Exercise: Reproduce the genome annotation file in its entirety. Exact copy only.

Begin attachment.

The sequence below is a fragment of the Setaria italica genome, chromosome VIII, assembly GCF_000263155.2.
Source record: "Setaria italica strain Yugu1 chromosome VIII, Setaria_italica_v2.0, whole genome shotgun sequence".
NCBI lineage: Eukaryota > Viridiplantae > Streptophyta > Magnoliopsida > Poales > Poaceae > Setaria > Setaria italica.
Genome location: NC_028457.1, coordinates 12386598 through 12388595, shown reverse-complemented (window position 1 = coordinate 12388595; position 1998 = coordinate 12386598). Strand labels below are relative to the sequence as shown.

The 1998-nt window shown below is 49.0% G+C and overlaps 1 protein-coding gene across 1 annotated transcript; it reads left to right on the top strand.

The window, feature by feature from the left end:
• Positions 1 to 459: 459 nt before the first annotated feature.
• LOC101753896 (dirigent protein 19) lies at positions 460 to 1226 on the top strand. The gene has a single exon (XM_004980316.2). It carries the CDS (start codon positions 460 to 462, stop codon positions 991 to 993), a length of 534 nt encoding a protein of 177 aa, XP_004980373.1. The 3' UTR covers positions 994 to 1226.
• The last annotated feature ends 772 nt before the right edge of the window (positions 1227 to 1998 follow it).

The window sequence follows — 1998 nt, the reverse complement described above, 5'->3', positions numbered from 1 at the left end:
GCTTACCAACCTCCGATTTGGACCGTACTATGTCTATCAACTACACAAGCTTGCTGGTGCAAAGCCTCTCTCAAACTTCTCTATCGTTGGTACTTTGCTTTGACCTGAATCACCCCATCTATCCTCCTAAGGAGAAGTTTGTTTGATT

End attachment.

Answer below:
The sequence below is a fragment of the Setaria italica genome, chromosome VIII, assembly GCF_000263155.2.
Source record: "Setaria italica strain Yugu1 chromosome VIII, Setaria_italica_v2.0, whole genome shotgun sequence".
NCBI lineage: Eukaryota > Viridiplantae > Streptophyta > Magnoliopsida > Poales > Poaceae > Setaria > Setaria italica.
Genome location: NC_028457.1, coordinates 12386598 through 12388595, shown reverse-complemented (window position 1 = coordinate 12388595; position 1998 = coordinate 12386598). Strand labels below are relative to the sequence as shown.

The 1998-nt window shown below is 49.0% G+C and overlaps 1 protein-coding gene across 1 annotated transcript; it reads left to right on the top strand.

The window, feature by feature from the left end:
• Positions 1 to 459: 459 nt before the first annotated feature.
• LOC101753896 (dirigent protein 19) lies at positions 460 to 1226 on the top strand. The gene has a single exon (XM_004980316.2). It carries the CDS (start codon positions 460 to 462, stop codon positions 991 to 993), a length of 534 nt encoding a protein of 177 aa, XP_004980373.1. The 3' UTR covers positions 994 to 1226.
• The last annotated feature ends 772 nt before the right edge of the window (positions 1227 to 1998 follow it).

The window sequence follows — 1998 nt, the reverse complement described above, 5'->3', positions numbered from 1 at the left end:
GCTTACCAACCTCCGATTTGGACCGTACTATGTCTATCAACTACACAAGCTTGCTGGTGCAAAGCCTCTCTCAAACTTCTCTATCGTTGGTACTTTGCTTTGACCTGAATCACCCCATCTATCCTCCTAAGGAGAAGTTTGTTTGATT